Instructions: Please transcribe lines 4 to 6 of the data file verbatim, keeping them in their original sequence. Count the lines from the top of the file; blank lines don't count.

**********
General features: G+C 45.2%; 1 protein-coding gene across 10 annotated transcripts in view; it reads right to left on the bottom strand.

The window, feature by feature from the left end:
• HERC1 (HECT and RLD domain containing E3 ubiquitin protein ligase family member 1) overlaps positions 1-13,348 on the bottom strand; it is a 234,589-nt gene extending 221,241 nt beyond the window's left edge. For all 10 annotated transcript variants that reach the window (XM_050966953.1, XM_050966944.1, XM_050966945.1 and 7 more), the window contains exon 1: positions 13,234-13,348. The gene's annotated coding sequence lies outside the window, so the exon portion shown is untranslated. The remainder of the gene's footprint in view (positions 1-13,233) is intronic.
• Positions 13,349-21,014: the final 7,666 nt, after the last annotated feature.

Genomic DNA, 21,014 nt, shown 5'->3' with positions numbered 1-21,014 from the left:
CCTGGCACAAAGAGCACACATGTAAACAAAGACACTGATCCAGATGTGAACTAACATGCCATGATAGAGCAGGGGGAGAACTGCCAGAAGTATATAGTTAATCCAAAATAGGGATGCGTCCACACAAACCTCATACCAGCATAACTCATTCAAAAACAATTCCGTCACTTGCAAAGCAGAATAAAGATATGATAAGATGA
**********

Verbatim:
• Positions 13,349-21,014: the final 7,666 nt, after the last annotated feature.

Genomic DNA, 21,014 nt, shown 5'->3' with positions numbered 1-21,014 from the left:
CCTGGCACAAAGAGCACACATGTAAACAAAGACACTGATCCAGATGTGAACTAACATGCCATGATAGAGCAGGGGGAGAACTGCCAGAAGTATATAGTTAATCCAAAATAGGGATGCGTCCACACAAACCTCATACCAGCATAACTCATTCAAAAACAATTCCGTCACTTGCAAAGCAGAATAAAGATATGATAAGATGA